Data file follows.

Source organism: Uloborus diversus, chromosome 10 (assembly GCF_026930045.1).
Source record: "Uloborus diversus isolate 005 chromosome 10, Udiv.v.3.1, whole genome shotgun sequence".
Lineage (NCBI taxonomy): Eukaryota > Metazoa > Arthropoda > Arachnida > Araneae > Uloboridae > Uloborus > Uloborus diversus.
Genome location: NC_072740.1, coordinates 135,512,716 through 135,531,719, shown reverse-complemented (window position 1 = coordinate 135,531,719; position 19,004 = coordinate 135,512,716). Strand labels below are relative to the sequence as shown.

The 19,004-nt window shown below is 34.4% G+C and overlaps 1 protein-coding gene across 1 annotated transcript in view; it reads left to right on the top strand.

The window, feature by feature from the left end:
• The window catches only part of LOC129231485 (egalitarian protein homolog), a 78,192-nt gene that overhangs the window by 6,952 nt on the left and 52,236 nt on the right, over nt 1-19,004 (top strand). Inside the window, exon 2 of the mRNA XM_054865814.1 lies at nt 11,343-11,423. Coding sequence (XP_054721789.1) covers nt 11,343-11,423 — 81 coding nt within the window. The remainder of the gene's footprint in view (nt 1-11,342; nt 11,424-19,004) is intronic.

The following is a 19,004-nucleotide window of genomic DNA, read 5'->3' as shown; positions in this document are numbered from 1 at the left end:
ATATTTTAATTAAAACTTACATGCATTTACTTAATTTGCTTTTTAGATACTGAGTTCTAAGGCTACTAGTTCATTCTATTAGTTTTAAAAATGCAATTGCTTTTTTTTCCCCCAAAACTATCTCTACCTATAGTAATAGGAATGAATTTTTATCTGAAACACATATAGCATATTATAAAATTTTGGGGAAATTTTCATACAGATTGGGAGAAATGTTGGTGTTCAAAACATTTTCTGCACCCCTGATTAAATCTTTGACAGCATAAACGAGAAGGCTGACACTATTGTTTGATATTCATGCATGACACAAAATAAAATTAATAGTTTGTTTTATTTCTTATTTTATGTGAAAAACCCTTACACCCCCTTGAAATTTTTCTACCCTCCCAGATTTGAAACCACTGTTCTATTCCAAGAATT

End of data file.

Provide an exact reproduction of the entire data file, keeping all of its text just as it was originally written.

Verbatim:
Source organism: Uloborus diversus, chromosome 10 (assembly GCF_026930045.1).
Source record: "Uloborus diversus isolate 005 chromosome 10, Udiv.v.3.1, whole genome shotgun sequence".
Lineage (NCBI taxonomy): Eukaryota > Metazoa > Arthropoda > Arachnida > Araneae > Uloboridae > Uloborus > Uloborus diversus.
Genome location: NC_072740.1, coordinates 135,512,716 through 135,531,719, shown reverse-complemented (window position 1 = coordinate 135,531,719; position 19,004 = coordinate 135,512,716). Strand labels below are relative to the sequence as shown.

The 19,004-nt window shown below is 34.4% G+C and overlaps 1 protein-coding gene across 1 annotated transcript in view; it reads left to right on the top strand.

The window, feature by feature from the left end:
• The window catches only part of LOC129231485 (egalitarian protein homolog), a 78,192-nt gene that overhangs the window by 6,952 nt on the left and 52,236 nt on the right, over nt 1-19,004 (top strand). Inside the window, exon 2 of the mRNA XM_054865814.1 lies at nt 11,343-11,423. Coding sequence (XP_054721789.1) covers nt 11,343-11,423 — 81 coding nt within the window. The remainder of the gene's footprint in view (nt 1-11,342; nt 11,424-19,004) is intronic.

The following is a 19,004-nucleotide window of genomic DNA, read 5'->3' as shown; positions in this document are numbered from 1 at the left end:
ATATTTTAATTAAAACTTACATGCATTTACTTAATTTGCTTTTTAGATACTGAGTTCTAAGGCTACTAGTTCATTCTATTAGTTTTAAAAATGCAATTGCTTTTTTTTCCCCCAAAACTATCTCTACCTATAGTAATAGGAATGAATTTTTATCTGAAACACATATAGCATATTATAAAATTTTGGGGAAATTTTCATACAGATTGGGAGAAATGTTGGTGTTCAAAACATTTTCTGCACCCCTGATTAAATCTTTGACAGCATAAACGAGAAGGCTGACACTATTGTTTGATATTCATGCATGACACAAAATAAAATTAATAGTTTGTTTTATTTCTTATTTTATGTGAAAAACCCTTACACCCCCTTGAAATTTTTCTACCCTCCCAGATTTGAAACCACTGTTCTATTCCAAGAATT